The subtleties of kingmaking

Let’s say you’re in the final stages of a multiplayer game and you’re winning. Your objectives are now simple – increase your lead and attack whichever player is threatening you the most. But what’s your objective if you aren’t winning? Most players would probably say ‘to attack the winning player’. But now let’s say the game is nearly over and there’s no possible way you can catch the leader. Is your goal the same or do those factors change it?

Some players say that your goal must stay the same – to attack the player in first place, even if doing so lets someone else win, and you come last. Other players think that if you can’t affect who wins, you should do whatever you can to come second, attacking players other than the leader to secure the best possible position you can.

If you go for the first option – attacking the game’s leader to weaken their position and help someone else win – then you’re kingmaking (or queenmaking; it’s a historical term, but the point still stands). As you can imagine, kingmaking can be controversial, with players using it to help their friends win or even just drag down someone who wronged them earlier (“I’m not winning, but neither are you!”).

Social contracts

It’s important to note that kingmaking isn’t cheating; no-one’s breaking the game’s rules to do it. They are, however, potentially breaking an implied ‘social contract’. Briefly, a social contract is an unwritten code of rules that players expect each other to abide by. Things like ‘Don’t quit out of a game you’re losing’, or ‘Don’t get in the way of your teammates’.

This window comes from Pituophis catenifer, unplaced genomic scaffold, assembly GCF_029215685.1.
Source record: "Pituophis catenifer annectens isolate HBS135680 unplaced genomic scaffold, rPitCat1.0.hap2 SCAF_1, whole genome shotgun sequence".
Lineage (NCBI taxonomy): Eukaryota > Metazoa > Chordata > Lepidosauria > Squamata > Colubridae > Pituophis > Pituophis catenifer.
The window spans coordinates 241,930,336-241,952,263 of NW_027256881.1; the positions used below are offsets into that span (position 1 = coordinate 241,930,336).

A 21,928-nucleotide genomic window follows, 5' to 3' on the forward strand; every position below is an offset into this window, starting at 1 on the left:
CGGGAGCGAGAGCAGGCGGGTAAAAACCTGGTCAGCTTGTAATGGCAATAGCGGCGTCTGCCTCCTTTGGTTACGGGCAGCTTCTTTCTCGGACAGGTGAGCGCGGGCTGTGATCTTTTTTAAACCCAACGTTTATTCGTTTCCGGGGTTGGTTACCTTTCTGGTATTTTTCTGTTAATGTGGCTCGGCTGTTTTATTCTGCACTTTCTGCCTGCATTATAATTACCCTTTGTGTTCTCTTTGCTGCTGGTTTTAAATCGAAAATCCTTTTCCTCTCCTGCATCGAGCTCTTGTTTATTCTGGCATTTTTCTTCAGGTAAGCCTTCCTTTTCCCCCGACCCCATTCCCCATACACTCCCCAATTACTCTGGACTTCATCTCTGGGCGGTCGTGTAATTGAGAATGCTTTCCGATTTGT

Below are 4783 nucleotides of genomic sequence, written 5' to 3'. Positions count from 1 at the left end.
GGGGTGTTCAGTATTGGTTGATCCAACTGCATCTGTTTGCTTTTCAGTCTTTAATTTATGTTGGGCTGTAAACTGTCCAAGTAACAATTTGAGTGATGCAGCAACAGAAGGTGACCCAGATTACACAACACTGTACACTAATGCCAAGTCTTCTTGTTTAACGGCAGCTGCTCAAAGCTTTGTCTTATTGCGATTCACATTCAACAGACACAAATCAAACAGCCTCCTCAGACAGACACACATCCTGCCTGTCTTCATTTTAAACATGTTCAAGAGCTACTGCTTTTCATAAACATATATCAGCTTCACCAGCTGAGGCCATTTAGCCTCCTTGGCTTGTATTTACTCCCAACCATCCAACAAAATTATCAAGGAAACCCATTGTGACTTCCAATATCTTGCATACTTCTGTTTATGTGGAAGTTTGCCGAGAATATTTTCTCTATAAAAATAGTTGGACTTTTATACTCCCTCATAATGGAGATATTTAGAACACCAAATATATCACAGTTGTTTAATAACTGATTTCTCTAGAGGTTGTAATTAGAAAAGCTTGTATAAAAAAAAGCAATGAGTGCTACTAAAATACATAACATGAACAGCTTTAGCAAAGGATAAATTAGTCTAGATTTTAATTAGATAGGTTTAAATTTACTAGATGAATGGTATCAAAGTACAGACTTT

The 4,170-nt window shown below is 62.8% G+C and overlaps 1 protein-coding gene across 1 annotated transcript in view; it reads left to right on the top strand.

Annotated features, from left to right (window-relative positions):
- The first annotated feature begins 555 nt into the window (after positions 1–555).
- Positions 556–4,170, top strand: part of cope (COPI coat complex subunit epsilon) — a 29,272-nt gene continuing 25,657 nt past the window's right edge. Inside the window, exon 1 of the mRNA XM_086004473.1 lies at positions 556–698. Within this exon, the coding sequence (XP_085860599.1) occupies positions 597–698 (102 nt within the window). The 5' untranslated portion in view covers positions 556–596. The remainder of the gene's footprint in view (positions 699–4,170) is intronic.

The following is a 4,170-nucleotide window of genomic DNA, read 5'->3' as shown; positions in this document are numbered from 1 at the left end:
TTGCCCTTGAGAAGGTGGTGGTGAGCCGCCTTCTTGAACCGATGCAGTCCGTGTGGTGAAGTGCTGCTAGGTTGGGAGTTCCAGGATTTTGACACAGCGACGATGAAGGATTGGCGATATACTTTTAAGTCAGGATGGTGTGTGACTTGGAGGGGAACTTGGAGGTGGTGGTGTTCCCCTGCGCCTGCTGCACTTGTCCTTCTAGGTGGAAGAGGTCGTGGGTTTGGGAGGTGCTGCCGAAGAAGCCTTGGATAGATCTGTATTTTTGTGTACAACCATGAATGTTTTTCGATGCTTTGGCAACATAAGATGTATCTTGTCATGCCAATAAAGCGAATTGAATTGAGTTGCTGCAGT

The problem is, different players have different social contract ‘rules’ in their heads and get annoyed when others don’t follow the behaviour they were expecting. Some players think the rule is, ‘Always do what’s needed to help your team win’, while others say it’s ‘Do what you can to get the top score, even if it costs your team the match’.

To bring this back to kingmaking, whether players attack the leader (even if it doesn’t help their personal position), or attack someone else because it helps them, even if doing so pushes the leader further ahead, someone is probably going to get annoyed.

Taken from MIT Press’ International Security journal, the ‘security curve’ argues that increasing power can actually make you a target.

Kingmaking in action

For a great example of kingmaking, check out Rock Paper Shotgun’s series of diaries by players running through the turn-based strategy game, Solium Infernum. With its complicated alliance and victory rules, this game strongly encourages politics and backstabbing, and it’s fascinating to watch as players make secret deals and discuss who they’re going to betray.

If you’re thinking that kingmaking solely features in strategy games, consider Mario Kart. Amusingly, this game manages to annoy both players who enjoy kingmaking and those who don’t, thanks to the much-argued-about blue shell. If I’m lagging in seventh place and the game gives me a Bullet Bill power-up, firing that is likely to take out the players in, say, fifth and sixth place, helping me towards my goal of winning the race. But the blue shell power-up skips over every player in front until it hits the race leader, helping the player in second place without improving my race position at all. That’s kingmaking right there.